The drug was marketed for the treatment of dementia, despite evidence that it was effective
A US drug company has agreed to pay out $1.6bn (£1bn) after improperly marketing a mood-stabilising drug in a settlement thought to be the largest of its kind involving a single drug, reports the BBC.
Abbott Laboratories encouraged its sales teams to market Depakote for uses that were not approved by regulators, the US justice department said.
The drug should be used in epilepsy and bipolar disorder cases.
However, it was sold to treat conditions such as dementia and autism.
According to a US justice department statement, Abbott maintained a specialised sales force to market the drug in nursing homes.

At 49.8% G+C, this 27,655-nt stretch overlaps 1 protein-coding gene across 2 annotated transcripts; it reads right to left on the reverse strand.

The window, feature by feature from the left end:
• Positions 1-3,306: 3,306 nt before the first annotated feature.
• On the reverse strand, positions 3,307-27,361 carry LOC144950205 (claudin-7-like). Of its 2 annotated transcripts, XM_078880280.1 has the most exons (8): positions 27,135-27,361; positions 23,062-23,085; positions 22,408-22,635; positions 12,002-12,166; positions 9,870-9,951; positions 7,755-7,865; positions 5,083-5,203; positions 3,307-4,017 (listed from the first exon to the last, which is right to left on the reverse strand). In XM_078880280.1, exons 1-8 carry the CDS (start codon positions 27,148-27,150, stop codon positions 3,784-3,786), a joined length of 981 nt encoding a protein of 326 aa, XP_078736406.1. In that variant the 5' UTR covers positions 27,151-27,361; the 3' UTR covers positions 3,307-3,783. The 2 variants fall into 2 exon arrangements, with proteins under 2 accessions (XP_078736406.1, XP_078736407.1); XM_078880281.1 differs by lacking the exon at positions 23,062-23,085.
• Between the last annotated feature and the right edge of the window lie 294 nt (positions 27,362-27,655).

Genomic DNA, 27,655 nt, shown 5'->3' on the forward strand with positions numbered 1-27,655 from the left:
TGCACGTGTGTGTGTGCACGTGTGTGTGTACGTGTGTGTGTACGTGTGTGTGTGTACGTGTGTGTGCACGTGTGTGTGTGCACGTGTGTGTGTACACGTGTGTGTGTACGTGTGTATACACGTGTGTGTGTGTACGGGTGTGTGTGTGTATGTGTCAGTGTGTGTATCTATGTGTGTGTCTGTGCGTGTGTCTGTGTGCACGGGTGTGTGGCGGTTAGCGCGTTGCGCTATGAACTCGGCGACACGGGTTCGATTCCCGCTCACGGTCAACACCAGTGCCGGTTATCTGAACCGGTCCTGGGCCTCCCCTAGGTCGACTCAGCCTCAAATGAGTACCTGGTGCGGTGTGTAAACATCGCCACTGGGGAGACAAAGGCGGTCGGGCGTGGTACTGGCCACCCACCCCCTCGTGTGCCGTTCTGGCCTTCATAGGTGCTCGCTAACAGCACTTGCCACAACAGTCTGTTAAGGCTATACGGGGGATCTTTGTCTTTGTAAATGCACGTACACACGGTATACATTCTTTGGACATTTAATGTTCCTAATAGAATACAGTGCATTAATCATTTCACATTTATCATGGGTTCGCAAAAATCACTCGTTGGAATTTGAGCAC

It said the drug could be used for the control of agitation in elderly dementia patients, despite the absence of any credible scientific evidence that Depakote was safe and effective for that use.
The illegal conduct was not the product of "some rogue sales representatives," US Attorney Timothy Heaphy said. The company engaged in the strategy from 1998 to at least 2006, he said.
Reuben Guttman, a lawyer who represented some of the company whistle-blowers, said that Abbott had preyed on two vulnerable categories of patient - the elderly and children.
The company "violated basic norms of health care and ethics", he said.
The company also marketed Depakote to treat schizophrenia, but clinical trials failed to demonstrate that the drug was any more effective than anti-psychotic drugs in treating the condition, according to court papers.
Abbott Laboratories will now pay $800m to federal and state governments, $700m in criminal penalties and a further $100m to resolve consumer protection issues.
The company has also agreed to a five-year probationary period to ensure that there is no repeat of the misconduct.